Yankees History: George Mogridge Throws First No Hitter

A solid pitcher, George Mogridge played for the New York Yankees before their first Golden Age. Nonetheless, he still carved a place for himself in the team’s history books, as he threw the first official no hitter in team history.

It is difficult to think of the New York Yankees as a struggling franchise. They have seemingly always been in contention for the postseason, their star studded roster providing nightmares for the opposition. However, before 1921, they had never made the postseason, frequently finishing in the bottom half of the division.

That was the time when George Mogridge found himself playing for the Yankees. He was a relatively solid pitcher, posting a 48-57 record with New York, along with a 2.73 ERA and a 1.190 WHiP. However, it was on this day in 1917 that he made his way into both the Yankees and Red Sox history books, by throwing a no hitter.

Mogridge’s no hitter was not only the first to be thrown at the relatively new Fenway Park, but the first winning no hitter in Yankees history. Previously, Tom Hughes threw a nine inning no hitter against the Cleveland Indians on August 6, 1910, but he ended up allowing a hit in the tenth inning. Hughes would also end up losing the game 5-0.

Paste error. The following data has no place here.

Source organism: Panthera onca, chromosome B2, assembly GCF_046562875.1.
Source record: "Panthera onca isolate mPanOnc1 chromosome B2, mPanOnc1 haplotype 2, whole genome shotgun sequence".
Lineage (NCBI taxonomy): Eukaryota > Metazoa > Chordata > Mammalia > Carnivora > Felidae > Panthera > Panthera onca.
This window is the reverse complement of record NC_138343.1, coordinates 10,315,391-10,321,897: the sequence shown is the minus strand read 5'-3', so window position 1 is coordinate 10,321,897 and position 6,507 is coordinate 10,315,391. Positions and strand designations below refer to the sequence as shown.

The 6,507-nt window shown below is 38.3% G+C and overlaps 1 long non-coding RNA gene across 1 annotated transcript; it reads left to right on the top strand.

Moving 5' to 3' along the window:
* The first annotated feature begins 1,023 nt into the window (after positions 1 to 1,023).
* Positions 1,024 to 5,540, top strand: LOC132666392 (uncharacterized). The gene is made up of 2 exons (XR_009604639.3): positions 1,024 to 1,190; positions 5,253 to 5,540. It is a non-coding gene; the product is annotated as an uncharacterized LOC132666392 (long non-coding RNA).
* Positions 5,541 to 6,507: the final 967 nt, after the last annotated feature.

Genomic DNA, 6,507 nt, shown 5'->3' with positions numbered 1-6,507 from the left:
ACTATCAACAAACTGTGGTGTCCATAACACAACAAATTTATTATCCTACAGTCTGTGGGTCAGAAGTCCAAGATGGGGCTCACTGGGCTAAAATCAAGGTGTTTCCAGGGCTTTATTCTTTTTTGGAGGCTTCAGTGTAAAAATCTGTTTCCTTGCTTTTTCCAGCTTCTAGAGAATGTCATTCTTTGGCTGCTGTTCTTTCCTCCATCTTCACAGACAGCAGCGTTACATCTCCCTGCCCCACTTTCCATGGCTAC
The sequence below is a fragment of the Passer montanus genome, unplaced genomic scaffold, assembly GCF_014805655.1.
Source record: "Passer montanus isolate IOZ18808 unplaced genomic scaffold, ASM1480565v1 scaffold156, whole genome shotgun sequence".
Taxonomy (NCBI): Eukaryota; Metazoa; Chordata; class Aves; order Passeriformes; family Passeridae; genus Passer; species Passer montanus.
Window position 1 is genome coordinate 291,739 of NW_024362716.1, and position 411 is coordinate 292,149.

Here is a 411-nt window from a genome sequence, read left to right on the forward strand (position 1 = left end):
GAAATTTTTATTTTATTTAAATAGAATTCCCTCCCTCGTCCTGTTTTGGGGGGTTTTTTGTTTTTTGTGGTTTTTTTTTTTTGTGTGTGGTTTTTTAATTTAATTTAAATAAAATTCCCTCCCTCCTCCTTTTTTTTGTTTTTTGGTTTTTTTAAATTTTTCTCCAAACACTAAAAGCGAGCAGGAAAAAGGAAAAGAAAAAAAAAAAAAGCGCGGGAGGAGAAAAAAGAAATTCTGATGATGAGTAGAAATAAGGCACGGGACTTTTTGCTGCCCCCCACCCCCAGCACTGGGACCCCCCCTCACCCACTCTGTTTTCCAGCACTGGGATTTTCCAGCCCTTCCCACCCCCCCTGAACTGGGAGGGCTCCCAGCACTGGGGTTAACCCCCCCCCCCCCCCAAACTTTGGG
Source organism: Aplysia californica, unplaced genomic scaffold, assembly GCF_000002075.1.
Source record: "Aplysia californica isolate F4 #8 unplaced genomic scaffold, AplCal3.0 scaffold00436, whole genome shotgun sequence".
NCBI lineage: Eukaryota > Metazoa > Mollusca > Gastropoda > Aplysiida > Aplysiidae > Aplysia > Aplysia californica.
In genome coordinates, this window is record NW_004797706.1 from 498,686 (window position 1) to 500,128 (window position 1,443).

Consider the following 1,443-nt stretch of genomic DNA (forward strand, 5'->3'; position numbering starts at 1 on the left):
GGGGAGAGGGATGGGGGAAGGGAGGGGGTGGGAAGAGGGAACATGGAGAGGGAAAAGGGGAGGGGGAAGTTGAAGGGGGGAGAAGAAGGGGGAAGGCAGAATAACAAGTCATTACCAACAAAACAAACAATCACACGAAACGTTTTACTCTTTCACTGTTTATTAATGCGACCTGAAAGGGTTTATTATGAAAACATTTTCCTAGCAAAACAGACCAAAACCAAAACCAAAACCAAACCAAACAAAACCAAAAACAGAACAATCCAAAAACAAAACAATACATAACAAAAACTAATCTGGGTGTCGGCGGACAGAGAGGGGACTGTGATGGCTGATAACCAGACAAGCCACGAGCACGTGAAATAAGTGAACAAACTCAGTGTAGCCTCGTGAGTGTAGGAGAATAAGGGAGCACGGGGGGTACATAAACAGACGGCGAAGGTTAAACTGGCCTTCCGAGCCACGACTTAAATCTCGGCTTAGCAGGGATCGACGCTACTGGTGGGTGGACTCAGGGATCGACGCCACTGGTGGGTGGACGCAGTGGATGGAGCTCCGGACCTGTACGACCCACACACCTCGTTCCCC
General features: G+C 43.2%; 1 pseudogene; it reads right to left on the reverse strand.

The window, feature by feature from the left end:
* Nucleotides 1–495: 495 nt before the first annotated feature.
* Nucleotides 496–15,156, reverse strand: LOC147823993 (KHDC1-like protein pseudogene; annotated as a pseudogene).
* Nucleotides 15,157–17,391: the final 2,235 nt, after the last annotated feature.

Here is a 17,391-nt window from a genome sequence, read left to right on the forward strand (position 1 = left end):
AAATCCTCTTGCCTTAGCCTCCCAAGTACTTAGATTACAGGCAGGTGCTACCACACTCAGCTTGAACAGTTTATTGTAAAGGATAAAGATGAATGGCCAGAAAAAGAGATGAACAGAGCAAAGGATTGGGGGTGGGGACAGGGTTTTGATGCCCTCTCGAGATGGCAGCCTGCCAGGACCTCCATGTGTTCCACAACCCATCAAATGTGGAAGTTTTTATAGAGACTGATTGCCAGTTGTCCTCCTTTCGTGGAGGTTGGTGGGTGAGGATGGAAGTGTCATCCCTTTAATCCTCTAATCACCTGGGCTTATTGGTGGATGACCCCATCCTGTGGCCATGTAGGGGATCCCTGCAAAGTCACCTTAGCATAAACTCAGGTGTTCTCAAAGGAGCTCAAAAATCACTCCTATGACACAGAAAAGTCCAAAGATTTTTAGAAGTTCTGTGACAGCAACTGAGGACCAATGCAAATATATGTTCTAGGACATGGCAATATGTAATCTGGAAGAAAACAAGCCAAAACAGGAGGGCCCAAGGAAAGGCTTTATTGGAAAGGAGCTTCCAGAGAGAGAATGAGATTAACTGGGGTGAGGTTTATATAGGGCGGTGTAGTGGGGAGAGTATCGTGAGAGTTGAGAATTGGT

This time, Mogridge fared much better in his no hitter. He allowed just one unearned run, walking three while recording three strikeouts. The Red Sox also did their part to help New York score, as they committed four errors on the day. Dutch Leonard did well to hold the Yankees to only two runs, as he scattered eight hits and three walks along with those four errors. His six strikeouts certainly helped the cause as well.

Interestingly, 1917 would be the last year that Mogridge was used primarily as a starter. He split his time between the rotation and the bullpen afterwards, and led the American League with 45 appearances, 23 games finished, and seven saves in 1918.

George Mogridge had the misfortune of playing for the Yankees before they became what we know the New York Yankees to be. Nonetheless, he still found his way into their history books, throwing the first no hitter in team history.

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